Not long after I moved to my community, I was invited to be part of a new 'planning' process. Halifax was looking to do community visioning process in a rural, suburban and urban communities. My community of Musquodoboit Harbour was chosen as a rural pilot. We spent over a year consulting with groups in the community, hosting community meetings and doing an online survey. All with the support of city staff. It was one of the most significant things I've ever experienced. It made me feel connected and engaged and empowered in my community in a way I'd never been.
The document we came up with was powerful. Every time we went to do something, ask for resources, write a grant - we used that document as proof of a broad community voice. Before there was no local transportation in our area - now there is a very successful, cooperative model run by and for the community. Before an old school and heritage building was going to be commissioned and sold off to the highest bidder. Now it is a bustling community hub. Before there was a tremendous need for support for people living with a variety of mental health challenges in our community. Now there is a support group online with over 500 members.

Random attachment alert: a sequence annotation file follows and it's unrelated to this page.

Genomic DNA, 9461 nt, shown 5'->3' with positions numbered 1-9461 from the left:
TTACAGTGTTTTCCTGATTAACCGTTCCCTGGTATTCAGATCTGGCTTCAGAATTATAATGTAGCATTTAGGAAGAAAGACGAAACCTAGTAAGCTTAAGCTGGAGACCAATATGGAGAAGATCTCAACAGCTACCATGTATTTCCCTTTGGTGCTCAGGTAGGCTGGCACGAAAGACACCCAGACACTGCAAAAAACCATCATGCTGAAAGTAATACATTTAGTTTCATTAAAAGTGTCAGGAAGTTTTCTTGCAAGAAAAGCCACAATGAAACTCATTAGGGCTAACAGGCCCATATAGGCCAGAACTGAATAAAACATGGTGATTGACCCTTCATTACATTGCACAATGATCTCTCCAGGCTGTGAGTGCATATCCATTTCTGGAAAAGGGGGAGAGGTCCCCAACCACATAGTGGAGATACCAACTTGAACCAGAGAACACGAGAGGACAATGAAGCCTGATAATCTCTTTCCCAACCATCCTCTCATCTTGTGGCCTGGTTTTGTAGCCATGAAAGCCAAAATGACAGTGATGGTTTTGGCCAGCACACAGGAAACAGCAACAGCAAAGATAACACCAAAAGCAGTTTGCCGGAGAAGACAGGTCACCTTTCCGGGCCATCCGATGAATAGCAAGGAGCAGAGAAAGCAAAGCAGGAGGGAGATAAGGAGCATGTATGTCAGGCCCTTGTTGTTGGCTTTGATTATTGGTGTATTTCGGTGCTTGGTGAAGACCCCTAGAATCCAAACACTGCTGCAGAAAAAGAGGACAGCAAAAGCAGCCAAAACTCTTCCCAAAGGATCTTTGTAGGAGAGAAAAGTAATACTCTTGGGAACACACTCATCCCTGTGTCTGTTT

Support for community visioning and organizing, I think, is one of the most powerful things government can support at a local level for real change. Now we are working on developing a new, even more inclusive plan to ensure prosperity for all. But the city program is gone. So we are trying to do it on our own. Our MP Sean Fraser has helped where he can, but more support for initiatives such as our would be really revolutionary.
Imagine a program across the country that could enable communities and neighbourhoods to each develop their own action plan for their own community. To develop their own action teams. It could be really transformative. They are doing it in the UK with an umbrella organization called Locality (http://locality.org.uk/).
Consultation has concluded